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Currie Street tower aspires to redesign the modern workspace

Business

A developer will devote two levels of a new Currie Street tower to “gig economy” workspaces, hoping to pre-empt a commercial real estate future in which long-term leases for large numbers of full-time staff are a thing of the past.

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The 25-storey, $180 million dollar SIXTY2CURRIE hotel and office tower development was approved by state planning authorities last week.

Paul Rouvray, general manager of Axiom Properties Limited, has brought in “thought leader” Soren Trampedach to design and run what the developer believes will be the workplaces of the future.

Trampedach, a consultant to the likes of Facebook and Microsoft and founder of premium boutique workspace business Work Club, espouses a theory of the near-future workplace in which most employees are working several jobs at a time and in which industrial cross-pollination is the key to corporate success.

He told InDaily his philosophy was based on Leonardo Da Vinci’s insistence on designing his personal and professional network to be as diverse as possible.

“The whole thing is built on diversity of industries and disciplines,” he said.

“In our first club in Sydney, there are more than 55 industries represented – everything from the very conservative end of town through to creative.

“Da Vinci … was very calculative about who he surrounded himself with, because he felt diversity in his local network elevated the quality of his works.

“That’s the core idea behind what we do.”

He said disruption and change was a constant and that “if you work in your own tribe, industry, network, whatever you like, you’re less likely to find answers”.

I don’t think companies are going to be committing to large spaces for 10-year leases – which is also going to make it really hard to build office buildings, because banks won’t like it

Trampedach is an optimist about the gig economy.

He said that while 40 per cent of jobs we know now may be gone in the future, the opportunities are endless, and workers will benefit from not being “stuck” in one particular project, working for one particular company

“Some people will say losing 40 per cent of jobs is a disaster – but I think more jobs are going to get created.

“You can look at it from two sides.

“There’s a lot of uncertainty – that’s horrible – but with anything, you can look at it from a positive perspective or a negative perspective.

“The positive is that I believe there’s going to be enough opportunities – enough jobs – for you to work on projects that are of interest to you and not get stuck in one thing all the time.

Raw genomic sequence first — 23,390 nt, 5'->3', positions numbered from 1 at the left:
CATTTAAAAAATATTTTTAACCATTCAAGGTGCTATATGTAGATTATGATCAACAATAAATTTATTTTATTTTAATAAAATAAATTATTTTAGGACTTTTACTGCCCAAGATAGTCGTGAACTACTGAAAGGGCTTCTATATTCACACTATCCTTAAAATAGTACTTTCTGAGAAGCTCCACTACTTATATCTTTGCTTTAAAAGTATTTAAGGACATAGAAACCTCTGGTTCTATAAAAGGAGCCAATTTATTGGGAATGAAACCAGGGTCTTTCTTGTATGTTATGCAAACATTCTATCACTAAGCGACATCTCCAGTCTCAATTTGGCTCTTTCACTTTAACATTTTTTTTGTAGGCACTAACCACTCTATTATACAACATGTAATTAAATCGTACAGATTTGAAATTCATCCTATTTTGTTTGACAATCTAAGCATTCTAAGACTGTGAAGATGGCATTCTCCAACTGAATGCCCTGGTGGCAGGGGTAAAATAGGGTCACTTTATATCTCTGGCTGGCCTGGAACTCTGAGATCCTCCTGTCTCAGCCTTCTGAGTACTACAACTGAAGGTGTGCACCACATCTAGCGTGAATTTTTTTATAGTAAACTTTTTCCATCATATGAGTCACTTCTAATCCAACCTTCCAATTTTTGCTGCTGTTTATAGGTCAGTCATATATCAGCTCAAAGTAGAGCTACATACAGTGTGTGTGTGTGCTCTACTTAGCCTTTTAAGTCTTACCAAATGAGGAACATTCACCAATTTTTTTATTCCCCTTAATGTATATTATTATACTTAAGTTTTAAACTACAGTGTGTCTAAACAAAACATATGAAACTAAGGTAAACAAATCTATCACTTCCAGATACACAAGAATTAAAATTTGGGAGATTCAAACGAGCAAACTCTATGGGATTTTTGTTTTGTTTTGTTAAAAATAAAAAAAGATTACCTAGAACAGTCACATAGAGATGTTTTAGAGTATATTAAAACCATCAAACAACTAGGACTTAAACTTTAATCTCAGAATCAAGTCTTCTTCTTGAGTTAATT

“It’s increasingly becoming that way.”

Work Club’s design – down to the office furniture – is meant to make a statement about standing the test of time, for businesses that are constantly changing.

“Every single piece of furniture is from a small workshop or it’s from people that we know – it’s made to last 20, 30, 40 years,” he says.

“It’s made of solid timber. It’s made of raw leather. Our partitions are steel. It will last.

“It’s not going to scream 2020 or 2021 from a design perspective. It’s going to be as timeless as possible.”

Rouvray agrees with Trampedach’s vision of the future workplace, and sees Work Club as future-proofing against the impacts of the gig economy on commercial real estate development.

“I don’t think companies are going to be committing to large spaces for 10-year leases – which is also going to make it really hard to build office buildings, because banks won’t like it,” he said.

“So I think we’re getting in at a good time.”

He said businesses increasingly needed to be much more flexible in both their output and operations, and that workspaces need to cater for that.

“I think it’s a combination of not quite knowing, not being set on your company vision as much.

“Even at Axiom, we had 20 employees five years’ ago, now we’ve got three, but we’re busier – but we outsource everything.”

A brochure for SIXTY2CURRIE says that its office spaces will be designed to accommodate “Adelaide’s highest office density ratio this means more staff in less space without sacrificing comfort”.

“The design makes possible a ratio of one person per eight square metres, if desired.”

Rouvray says that Axiom must continue to cater to the “typical corporate”, which values the efficient use of office space to minimise costs.

But he expects that market to shrink quickly in coming years.

“In five years time there might be more than two levels of space there, hopefully run by Soren,” he says.

“We’re marketing the rest to your typical corporate.

“We have to demonstrate that we can.

“(But) I’d be surprised if our 10 levels of office wasn’t five levels of this type of space within this type of space within five or six years, because I think that’s where the world’s going to, which I think is a good thing.”

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